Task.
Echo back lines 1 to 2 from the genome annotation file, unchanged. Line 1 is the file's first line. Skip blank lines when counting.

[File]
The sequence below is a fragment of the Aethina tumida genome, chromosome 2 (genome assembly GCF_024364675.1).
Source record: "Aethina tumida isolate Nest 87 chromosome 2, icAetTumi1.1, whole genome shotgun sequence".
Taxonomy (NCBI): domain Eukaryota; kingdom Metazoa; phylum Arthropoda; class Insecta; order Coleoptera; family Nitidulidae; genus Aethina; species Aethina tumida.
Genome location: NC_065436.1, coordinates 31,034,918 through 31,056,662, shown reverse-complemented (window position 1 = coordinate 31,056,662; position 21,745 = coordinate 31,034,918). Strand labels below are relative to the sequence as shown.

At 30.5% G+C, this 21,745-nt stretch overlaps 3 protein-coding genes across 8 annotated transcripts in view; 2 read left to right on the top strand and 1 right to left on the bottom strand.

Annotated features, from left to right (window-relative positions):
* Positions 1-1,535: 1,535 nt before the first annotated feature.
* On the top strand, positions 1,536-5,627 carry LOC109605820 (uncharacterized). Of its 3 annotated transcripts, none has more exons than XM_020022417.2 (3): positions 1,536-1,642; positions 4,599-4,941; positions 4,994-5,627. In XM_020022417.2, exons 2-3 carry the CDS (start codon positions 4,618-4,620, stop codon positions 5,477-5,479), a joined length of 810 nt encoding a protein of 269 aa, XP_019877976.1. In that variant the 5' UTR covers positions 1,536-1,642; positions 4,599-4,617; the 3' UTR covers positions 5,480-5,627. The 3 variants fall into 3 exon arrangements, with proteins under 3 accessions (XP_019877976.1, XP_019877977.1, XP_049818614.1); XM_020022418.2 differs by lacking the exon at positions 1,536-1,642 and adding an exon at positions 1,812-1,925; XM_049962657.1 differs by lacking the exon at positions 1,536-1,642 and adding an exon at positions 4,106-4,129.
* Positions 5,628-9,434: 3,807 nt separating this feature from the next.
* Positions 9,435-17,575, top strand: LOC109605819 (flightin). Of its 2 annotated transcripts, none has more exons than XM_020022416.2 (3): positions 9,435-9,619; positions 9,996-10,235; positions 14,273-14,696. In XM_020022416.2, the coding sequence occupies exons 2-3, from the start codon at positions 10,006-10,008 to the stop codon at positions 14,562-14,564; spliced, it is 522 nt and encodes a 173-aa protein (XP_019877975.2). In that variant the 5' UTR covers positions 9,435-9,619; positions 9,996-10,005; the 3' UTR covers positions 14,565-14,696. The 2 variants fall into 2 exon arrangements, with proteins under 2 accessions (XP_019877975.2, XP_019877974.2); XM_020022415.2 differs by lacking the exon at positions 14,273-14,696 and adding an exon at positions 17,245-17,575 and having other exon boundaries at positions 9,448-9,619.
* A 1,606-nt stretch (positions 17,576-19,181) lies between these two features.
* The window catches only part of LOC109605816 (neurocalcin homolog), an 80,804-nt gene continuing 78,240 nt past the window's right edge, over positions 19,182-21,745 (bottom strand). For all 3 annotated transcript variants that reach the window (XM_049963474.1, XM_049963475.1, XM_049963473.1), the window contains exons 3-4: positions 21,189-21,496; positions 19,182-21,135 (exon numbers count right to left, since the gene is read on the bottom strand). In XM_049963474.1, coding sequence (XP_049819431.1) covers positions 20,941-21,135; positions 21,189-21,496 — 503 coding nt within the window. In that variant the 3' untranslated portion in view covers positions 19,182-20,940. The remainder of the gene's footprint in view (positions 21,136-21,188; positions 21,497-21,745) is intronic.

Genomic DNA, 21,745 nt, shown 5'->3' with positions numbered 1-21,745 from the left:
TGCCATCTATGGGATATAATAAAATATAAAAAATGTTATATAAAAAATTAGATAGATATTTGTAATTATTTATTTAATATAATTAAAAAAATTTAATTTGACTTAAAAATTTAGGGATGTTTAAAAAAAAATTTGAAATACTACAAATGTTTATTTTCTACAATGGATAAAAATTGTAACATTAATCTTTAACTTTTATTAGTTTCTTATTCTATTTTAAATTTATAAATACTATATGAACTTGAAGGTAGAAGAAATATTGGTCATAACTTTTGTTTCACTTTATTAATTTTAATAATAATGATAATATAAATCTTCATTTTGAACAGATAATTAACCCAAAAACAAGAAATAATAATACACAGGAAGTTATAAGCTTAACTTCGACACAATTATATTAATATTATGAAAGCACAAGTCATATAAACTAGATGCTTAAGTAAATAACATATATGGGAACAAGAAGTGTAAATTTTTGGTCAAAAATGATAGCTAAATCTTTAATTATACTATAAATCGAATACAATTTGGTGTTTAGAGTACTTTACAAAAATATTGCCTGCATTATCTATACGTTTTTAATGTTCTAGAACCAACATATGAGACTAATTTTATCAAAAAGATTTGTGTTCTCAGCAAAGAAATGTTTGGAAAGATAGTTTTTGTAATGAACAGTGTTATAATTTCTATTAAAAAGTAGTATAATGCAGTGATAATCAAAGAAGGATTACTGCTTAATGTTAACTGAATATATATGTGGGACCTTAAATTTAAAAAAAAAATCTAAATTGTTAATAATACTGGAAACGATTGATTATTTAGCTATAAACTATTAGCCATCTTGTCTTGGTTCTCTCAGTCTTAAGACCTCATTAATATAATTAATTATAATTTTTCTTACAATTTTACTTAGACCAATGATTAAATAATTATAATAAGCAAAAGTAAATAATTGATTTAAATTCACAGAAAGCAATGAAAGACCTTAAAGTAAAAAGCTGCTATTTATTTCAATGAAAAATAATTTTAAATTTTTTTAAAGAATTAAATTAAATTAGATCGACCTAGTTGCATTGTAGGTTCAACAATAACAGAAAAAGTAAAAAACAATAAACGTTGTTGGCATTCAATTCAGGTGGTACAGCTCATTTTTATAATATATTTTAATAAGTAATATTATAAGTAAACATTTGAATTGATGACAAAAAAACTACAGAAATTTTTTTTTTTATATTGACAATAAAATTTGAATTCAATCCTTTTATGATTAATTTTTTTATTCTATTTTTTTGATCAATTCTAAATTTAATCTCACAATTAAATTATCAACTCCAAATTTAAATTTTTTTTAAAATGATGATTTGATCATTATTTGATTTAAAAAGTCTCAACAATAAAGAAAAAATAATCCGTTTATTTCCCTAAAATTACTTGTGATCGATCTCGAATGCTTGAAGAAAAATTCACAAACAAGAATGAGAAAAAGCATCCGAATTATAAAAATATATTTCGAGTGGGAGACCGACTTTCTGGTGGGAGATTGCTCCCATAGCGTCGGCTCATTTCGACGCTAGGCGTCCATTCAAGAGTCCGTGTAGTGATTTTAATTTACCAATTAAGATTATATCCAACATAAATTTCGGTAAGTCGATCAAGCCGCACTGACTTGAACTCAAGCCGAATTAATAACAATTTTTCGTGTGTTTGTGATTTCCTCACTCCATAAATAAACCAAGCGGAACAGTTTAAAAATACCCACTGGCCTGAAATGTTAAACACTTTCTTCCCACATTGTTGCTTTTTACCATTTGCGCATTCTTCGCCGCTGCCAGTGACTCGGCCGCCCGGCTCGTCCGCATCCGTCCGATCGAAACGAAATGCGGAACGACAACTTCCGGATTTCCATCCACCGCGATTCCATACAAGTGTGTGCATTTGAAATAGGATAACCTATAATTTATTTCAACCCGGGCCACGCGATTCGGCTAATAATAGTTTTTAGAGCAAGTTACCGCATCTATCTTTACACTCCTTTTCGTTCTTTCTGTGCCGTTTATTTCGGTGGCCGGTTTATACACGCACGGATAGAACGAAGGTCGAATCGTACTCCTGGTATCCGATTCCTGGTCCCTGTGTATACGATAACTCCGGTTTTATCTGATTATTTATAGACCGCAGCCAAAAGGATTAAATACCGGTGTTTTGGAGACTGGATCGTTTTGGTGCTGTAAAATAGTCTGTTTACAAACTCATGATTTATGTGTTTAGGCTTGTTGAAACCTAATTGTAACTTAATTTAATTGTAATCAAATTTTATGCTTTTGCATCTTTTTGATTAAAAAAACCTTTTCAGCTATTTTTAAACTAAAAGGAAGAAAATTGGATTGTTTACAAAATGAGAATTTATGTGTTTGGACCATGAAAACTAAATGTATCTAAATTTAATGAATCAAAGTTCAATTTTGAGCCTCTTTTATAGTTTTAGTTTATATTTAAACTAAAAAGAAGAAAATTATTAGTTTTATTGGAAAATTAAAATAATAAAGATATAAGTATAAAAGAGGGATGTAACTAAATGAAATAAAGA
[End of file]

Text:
The sequence below is a fragment of the Aethina tumida genome, chromosome 2 (genome assembly GCF_024364675.1).
Source record: "Aethina tumida isolate Nest 87 chromosome 2, icAetTumi1.1, whole genome shotgun sequence".